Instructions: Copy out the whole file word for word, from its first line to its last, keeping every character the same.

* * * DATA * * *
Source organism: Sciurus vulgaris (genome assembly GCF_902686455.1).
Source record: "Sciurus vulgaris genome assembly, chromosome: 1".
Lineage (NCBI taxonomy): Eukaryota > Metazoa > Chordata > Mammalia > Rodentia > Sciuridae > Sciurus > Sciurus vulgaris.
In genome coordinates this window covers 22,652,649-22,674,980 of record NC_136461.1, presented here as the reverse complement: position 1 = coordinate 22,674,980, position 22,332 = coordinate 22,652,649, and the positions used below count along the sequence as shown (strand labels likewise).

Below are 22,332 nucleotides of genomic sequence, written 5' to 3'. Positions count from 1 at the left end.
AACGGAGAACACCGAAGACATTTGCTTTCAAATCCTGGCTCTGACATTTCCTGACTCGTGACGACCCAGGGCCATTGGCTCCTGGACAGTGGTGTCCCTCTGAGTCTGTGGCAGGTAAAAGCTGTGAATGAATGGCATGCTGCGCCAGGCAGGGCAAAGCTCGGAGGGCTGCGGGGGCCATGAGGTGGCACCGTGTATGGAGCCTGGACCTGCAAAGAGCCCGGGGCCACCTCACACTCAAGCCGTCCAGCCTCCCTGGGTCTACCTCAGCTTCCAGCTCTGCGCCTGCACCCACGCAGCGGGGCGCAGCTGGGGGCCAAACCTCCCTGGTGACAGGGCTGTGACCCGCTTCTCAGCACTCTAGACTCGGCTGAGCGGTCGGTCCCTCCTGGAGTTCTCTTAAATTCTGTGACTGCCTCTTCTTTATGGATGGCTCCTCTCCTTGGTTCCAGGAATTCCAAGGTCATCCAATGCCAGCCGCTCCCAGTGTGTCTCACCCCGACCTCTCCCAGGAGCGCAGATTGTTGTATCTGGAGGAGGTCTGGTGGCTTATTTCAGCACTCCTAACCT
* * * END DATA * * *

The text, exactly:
Source organism: Sciurus vulgaris (genome assembly GCF_902686455.1).
Source record: "Sciurus vulgaris genome assembly, chromosome: 1".
Lineage (NCBI taxonomy): Eukaryota > Metazoa > Chordata > Mammalia > Rodentia > Sciuridae > Sciurus > Sciurus vulgaris.
In genome coordinates this window covers 22,652,649-22,674,980 of record NC_136461.1, presented here as the reverse complement: position 1 = coordinate 22,674,980, position 22,332 = coordinate 22,652,649, and the positions used below count along the sequence as shown (strand labels likewise).

Below are 22,332 nucleotides of genomic sequence, written 5' to 3'. Positions count from 1 at the left end.
AACGGAGAACACCGAAGACATTTGCTTTCAAATCCTGGCTCTGACATTTCCTGACTCGTGACGACCCAGGGCCATTGGCTCCTGGACAGTGGTGTCCCTCTGAGTCTGTGGCAGGTAAAAGCTGTGAATGAATGGCATGCTGCGCCAGGCAGGGCAAAGCTCGGAGGGCTGCGGGGGCCATGAGGTGGCACCGTGTATGGAGCCTGGACCTGCAAAGAGCCCGGGGCCACCTCACACTCAAGCCGTCCAGCCTCCCTGGGTCTACCTCAGCTTCCAGCTCTGCGCCTGCACCCACGCAGCGGGGCGCAGCTGGGGGCCAAACCTCCCTGGTGACAGGGCTGTGACCCGCTTCTCAGCACTCTAGACTCGGCTGAGCGGTCGGTCCCTCCTGGAGTTCTCTTAAATTCTGTGACTGCCTCTTCTTTATGGATGGCTCCTCTCCTTGGTTCCAGGAATTCCAAGGTCATCCAATGCCAGCCGCTCCCAGTGTGTCTCACCCCGACCTCTCCCAGGAGCGCAGATTGTTGTATCTGGAGGAGGTCTGGTGGCTTATTTCAGCACTCCTAACCT